Canadian Criminal Evidence/Credibility/Prior Consistent Statements

General Principles edit

Prior consistent statements are presumptively inadmissible.[1]

The prior statement is undesirable for several reasons. They are a form of hearsay and so like all hearsay are considered unreliable.[2] They are also irrelevant and lacks probative value.[3] It is a form of "oath-helping" (inappropriately enhancing the evidence). It is self-serving and self-corroborative without actually adding any value to the evidence. It encourages the inference that a story told consistently over time is more likely to be true. However, “consistency is a quality just as agreeable to lies as to the truth”.[4]

  1. R v Beland [1987] SCJ No 60 at para 10-12
    R. v. Stirling [2008] S.C.J. No. 10 (S.C.C.)
    R v Evans [1993] SCJ No 30 at para 34
  2. R. v. Dinardo, 2008 SCC 24 (CanLII), 2008 SCC 24, [2008] 1 S.C.R. 788, at para. 36
  3. R. v. Pattison, [2011] B.C.J. No. 2231 at para. 12
    R. v. Stirling, 2008 SCC 10, [2008] 1 S.C.R. 272, at para. 5
    R. v. Dinardo, 2008 SCC 24 (CanLII), 2008 SCC 24, [2008] 1 S.C.R. 788, at para. 36
  4. R. v. L.(D.O.) 1991 CanLII 2714 (MB CA), (1991), 6 C.R. (4th) 277 at 309 (Man. C.A.), rev’d 1993 CanLII 46 (SCC), (1993), 25 C.R. (4th) 285 (S.C.C.)
    R v Divitaris, [2004] OJ No 1945 (ONCA) at para 28

Exceptions edit

Exceptions to the prohibition against admitting prior consistent statements include:

  • Rebutting allegation of recent fabrication
  • Prior eyewitness identification
  • Recent complaint
  • Show physical or mental state of accused (res gestae)
  • Narrative
  • emotional state of the complainant
  • Statements made on arrest
  • Explanation of accused in possession of illegal goods
  • Admission of video complaints (s.715.1, see Video Statement of Under 18 Year Old)

Where the statement is admitted it must usually be accompanied by a limiting jury instruction.[1]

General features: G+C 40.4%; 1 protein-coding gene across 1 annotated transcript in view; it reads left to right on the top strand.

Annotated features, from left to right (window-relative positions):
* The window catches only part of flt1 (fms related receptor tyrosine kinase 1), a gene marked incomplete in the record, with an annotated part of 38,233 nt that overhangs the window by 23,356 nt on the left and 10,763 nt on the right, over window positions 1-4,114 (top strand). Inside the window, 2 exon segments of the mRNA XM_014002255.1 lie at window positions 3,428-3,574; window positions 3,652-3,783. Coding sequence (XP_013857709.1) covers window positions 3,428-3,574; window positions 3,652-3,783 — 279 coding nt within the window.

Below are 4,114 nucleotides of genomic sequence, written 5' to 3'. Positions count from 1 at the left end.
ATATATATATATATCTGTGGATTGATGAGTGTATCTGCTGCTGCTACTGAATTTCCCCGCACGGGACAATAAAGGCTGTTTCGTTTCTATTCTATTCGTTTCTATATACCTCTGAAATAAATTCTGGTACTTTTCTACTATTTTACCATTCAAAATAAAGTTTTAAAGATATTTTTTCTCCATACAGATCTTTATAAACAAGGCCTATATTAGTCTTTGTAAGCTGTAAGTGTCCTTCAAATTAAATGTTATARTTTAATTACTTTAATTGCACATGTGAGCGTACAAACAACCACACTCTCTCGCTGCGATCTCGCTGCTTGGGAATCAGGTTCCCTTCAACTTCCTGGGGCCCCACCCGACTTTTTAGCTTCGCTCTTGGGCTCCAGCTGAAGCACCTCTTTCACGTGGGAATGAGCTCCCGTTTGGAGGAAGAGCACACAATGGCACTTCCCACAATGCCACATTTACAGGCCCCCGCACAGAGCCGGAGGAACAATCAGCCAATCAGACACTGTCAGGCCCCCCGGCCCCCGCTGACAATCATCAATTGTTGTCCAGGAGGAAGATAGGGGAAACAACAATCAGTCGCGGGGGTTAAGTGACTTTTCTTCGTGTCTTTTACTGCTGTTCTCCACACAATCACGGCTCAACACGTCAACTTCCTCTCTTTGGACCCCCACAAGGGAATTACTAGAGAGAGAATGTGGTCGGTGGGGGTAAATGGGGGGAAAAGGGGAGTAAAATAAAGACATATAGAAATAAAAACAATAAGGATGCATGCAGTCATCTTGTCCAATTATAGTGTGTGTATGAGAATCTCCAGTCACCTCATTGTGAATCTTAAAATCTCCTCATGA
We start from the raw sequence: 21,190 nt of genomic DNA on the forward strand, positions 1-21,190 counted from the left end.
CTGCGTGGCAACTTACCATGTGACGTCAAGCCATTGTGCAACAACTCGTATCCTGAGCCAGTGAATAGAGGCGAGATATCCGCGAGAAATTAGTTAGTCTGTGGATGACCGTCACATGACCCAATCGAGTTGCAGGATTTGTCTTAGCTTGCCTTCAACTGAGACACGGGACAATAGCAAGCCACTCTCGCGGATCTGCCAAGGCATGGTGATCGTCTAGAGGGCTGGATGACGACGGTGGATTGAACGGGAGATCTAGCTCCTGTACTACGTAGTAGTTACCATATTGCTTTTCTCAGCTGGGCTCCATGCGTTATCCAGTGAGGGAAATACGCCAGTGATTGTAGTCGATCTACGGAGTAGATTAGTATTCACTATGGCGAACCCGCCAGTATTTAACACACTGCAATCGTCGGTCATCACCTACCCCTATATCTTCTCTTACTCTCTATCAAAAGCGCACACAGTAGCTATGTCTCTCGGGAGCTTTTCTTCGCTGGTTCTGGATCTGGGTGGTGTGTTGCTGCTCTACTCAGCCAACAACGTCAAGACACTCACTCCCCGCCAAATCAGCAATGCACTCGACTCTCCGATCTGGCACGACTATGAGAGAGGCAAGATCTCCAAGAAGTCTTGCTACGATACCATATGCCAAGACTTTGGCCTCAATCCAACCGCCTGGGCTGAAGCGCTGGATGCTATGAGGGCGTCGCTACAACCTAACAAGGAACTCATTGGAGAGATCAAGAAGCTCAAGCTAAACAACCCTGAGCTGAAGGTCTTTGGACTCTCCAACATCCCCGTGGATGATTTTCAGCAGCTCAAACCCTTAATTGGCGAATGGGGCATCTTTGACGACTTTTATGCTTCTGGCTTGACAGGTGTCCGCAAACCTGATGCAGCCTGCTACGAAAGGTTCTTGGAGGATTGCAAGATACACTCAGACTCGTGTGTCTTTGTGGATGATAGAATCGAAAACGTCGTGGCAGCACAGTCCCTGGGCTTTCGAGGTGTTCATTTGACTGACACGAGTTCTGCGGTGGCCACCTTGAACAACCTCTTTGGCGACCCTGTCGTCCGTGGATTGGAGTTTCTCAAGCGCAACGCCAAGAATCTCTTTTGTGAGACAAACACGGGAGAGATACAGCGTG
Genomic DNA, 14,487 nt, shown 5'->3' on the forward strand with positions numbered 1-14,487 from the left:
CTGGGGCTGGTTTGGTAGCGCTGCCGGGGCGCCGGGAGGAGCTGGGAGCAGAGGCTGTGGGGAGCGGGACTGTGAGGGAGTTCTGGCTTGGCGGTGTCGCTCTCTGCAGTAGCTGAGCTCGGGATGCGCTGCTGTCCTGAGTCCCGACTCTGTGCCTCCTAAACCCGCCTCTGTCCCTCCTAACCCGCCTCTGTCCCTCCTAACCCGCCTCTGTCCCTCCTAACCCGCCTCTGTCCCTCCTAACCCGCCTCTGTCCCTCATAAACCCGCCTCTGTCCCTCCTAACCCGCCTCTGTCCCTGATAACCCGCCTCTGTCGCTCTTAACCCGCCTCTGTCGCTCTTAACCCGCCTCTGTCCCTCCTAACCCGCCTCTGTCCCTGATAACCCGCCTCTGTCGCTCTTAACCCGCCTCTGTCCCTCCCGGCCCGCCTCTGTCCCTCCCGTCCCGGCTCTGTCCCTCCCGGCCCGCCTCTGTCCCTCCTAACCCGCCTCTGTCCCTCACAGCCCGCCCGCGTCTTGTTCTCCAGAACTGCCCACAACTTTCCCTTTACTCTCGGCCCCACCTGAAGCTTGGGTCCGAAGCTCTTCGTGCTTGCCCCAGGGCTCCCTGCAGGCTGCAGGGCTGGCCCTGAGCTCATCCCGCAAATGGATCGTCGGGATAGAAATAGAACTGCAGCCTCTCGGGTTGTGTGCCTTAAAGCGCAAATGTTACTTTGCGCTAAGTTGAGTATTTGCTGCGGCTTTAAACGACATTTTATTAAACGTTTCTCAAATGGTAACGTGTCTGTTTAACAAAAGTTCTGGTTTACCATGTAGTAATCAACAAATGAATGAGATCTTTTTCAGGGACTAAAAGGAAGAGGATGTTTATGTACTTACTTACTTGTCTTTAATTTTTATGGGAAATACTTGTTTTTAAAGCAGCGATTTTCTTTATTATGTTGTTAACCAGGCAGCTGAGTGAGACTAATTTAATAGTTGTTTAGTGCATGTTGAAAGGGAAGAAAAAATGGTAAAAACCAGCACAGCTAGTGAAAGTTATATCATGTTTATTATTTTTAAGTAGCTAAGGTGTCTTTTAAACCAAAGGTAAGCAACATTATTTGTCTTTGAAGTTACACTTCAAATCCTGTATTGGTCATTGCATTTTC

1. R v JEF [1993] OJ No 2589 (ONCA)

Recent Fabrication edit

Recent fabrication exception requires the circumstances to show that the "apparent position of the opposing party is that there has been a prior contrivance"[1] Also, the prior statement was made "before a motivation to fabricate arose".[2]

The "recency" element only requires that the witness made up a false story after the event in consideration.[3]

A "fabrication" can refer to evidence that the witness was influenced by outside sources.[4]

The prior statement is not adduced for the truth of their contents.[5]

  1. R. v. Evans, 1993 CanLII 102 (SCC), [1993] 2 S.C.R. 629 at p. 643
    R. v. Stirling [2008] S.C.J. No. 10, at para 5
  2. R. v. Stirling [2008] S.C.J. No. 10, at para 5
    R v Ellard at paras. 32‑33
  3. R. v. O'Connor 1995 CanLII 255 (ON CA), (1995), 100 C.C.C. (3d) 285 (Ont. C.A.), at pp. 294‑95
    R. v. J.A.T. [2012] O.J. No. 1208 at para 98
  4. R. v. J.A.T. [2012] O.J. No. 1208 at para 98 citing R v Ellard, 2009 SCC 27 at para 33
    R. v. B. (A.J.), 1995 CanLII 94 (SCC), [1995] 2 S.C.R. 413, at para. 1
  5. R. v. J.A.T. [2012] O.J. No. 1208 at para 98

Narrative edit

A prior consistent statement may be admitted as part of the narrative. In a jury trial, the trial judge should give instructions that this narrative evidence can only be used is to "assist them in assessing complainant’s credibility, in certain circumstances, particularly where the complainant is a child, and they are not to use the statements as evidence of the truth of their contents."[1]

Where it is admitted for this purpose in a sexual assault case, it can only be used to help the trier of fact "understand how a complainant’s story was first disclosed"[2]

  1. R v Dinardo, 2008 SCC 24 at para. 37
    R v Henrich, 1996 CanLII 2057 (ON CA) at p. 746
    Fair, 1993 CanLII 3384 (ON CA) at pp. 20-21
  2. R v Dinardo, 2008 SCC 24 at para. 37 R. v. Fair 1993 CanLII 3384 (ON CA), (1993), 16 O.R. (3d) 1 (C.A.), at pp. 20-21
    R. v. Henrich 1996 CanLII 2057 (ON CA), (1996), 29 O.R. (3d) 740 (C.A.), at p. 746

See Also edit